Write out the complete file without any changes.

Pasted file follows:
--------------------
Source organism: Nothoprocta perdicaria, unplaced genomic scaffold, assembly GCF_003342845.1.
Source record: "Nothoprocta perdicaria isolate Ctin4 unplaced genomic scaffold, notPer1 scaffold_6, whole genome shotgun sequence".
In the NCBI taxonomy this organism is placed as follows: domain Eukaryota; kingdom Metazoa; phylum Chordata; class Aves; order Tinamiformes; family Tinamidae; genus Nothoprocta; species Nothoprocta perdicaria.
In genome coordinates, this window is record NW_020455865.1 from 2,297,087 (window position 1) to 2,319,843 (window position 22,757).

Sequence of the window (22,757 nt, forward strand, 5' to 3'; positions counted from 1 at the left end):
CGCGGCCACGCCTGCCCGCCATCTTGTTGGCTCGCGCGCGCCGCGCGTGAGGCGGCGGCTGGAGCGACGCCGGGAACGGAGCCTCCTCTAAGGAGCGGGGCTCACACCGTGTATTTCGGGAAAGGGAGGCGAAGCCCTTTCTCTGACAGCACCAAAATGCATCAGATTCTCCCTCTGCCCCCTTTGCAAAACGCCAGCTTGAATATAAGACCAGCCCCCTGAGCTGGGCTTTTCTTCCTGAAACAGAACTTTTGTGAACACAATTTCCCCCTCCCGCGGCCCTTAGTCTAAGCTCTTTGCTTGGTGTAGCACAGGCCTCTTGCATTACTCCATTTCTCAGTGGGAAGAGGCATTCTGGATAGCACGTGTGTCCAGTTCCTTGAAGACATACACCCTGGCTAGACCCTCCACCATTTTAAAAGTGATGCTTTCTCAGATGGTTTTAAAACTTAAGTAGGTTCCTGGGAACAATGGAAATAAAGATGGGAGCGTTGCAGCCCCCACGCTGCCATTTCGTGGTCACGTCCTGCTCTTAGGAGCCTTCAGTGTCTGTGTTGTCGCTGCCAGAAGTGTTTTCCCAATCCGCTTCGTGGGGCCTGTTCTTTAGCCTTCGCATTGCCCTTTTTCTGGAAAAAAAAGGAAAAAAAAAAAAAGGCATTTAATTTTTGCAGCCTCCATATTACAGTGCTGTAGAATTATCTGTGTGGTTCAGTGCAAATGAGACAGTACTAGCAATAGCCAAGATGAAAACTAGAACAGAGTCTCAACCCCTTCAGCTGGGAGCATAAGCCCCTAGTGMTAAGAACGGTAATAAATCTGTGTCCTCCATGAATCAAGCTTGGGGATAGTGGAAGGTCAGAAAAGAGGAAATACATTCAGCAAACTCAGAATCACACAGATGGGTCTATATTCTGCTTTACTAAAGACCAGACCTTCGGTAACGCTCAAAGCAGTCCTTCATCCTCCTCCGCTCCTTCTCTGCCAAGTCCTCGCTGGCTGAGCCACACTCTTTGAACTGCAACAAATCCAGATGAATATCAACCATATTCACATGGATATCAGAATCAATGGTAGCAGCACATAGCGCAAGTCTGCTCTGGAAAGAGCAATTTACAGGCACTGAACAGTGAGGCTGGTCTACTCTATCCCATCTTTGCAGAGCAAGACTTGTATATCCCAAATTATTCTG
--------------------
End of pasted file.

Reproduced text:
Source organism: Nothoprocta perdicaria, unplaced genomic scaffold, assembly GCF_003342845.1.
Source record: "Nothoprocta perdicaria isolate Ctin4 unplaced genomic scaffold, notPer1 scaffold_6, whole genome shotgun sequence".
In the NCBI taxonomy this organism is placed as follows: domain Eukaryota; kingdom Metazoa; phylum Chordata; class Aves; order Tinamiformes; family Tinamidae; genus Nothoprocta; species Nothoprocta perdicaria.
In genome coordinates, this window is record NW_020455865.1 from 2,297,087 (window position 1) to 2,319,843 (window position 22,757).

Sequence of the window (22,757 nt, forward strand, 5' to 3'; positions counted from 1 at the left end):
CGCGGCCACGCCTGCCCGCCATCTTGTTGGCTCGCGCGCGCCGCGCGTGAGGCGGCGGCTGGAGCGACGCCGGGAACGGAGCCTCCTCTAAGGAGCGGGGCTCACACCGTGTATTTCGGGAAAGGGAGGCGAAGCCCTTTCTCTGACAGCACCAAAATGCATCAGATTCTCCCTCTGCCCCCTTTGCAAAACGCCAGCTTGAATATAAGACCAGCCCCCTGAGCTGGGCTTTTCTTCCTGAAACAGAACTTTTGTGAACACAATTTCCCCCTCCCGCGGCCCTTAGTCTAAGCTCTTTGCTTGGTGTAGCACAGGCCTCTTGCATTACTCCATTTCTCAGTGGGAAGAGGCATTCTGGATAGCACGTGTGTCCAGTTCCTTGAAGACATACACCCTGGCTAGACCCTCCACCATTTTAAAAGTGATGCTTTCTCAGATGGTTTTAAAACTTAAGTAGGTTCCTGGGAACAATGGAAATAAAGATGGGAGCGTTGCAGCCCCCACGCTGCCATTTCGTGGTCACGTCCTGCTCTTAGGAGCCTTCAGTGTCTGTGTTGTCGCTGCCAGAAGTGTTTTCCCAATCCGCTTCGTGGGGCCTGTTCTTTAGCCTTCGCATTGCCCTTTTTCTGGAAAAAAAAGGAAAAAAAAAAAAAGGCATTTAATTTTTGCAGCCTCCATATTACAGTGCTGTAGAATTATCTGTGTGGTTCAGTGCAAATGAGACAGTACTAGCAATAGCCAAGATGAAAACTAGAACAGAGTCTCAACCCCTTCAGCTGGGAGCATAAGCCCCTAGTGMTAAGAACGGTAATAAATCTGTGTCCTCCATGAATCAAGCTTGGGGATAGTGGAAGGTCAGAAAAGAGGAAATACATTCAGCAAACTCAGAATCACACAGATGGGTCTATATTCTGCTTTACTAAAGACCAGACCTTCGGTAACGCTCAAAGCAGTCCTTCATCCTCCTCCGCTCCTTCTCTGCCAAGTCCTCGCTGGCTGAGCCACACTCTTTGAACTGCAACAAATCCAGATGAATATCAACCATATTCACATGGATATCAGAATCAATGGTAGCAGCACATAGCGCAAGTCTGCTCTGGAAAGAGCAATTTACAGGCACTGAACAGTGAGGCTGGTCTACTCTATCCCATCTTTGCAGAGCAAGACTTGTATATCCCAAATTATTCTG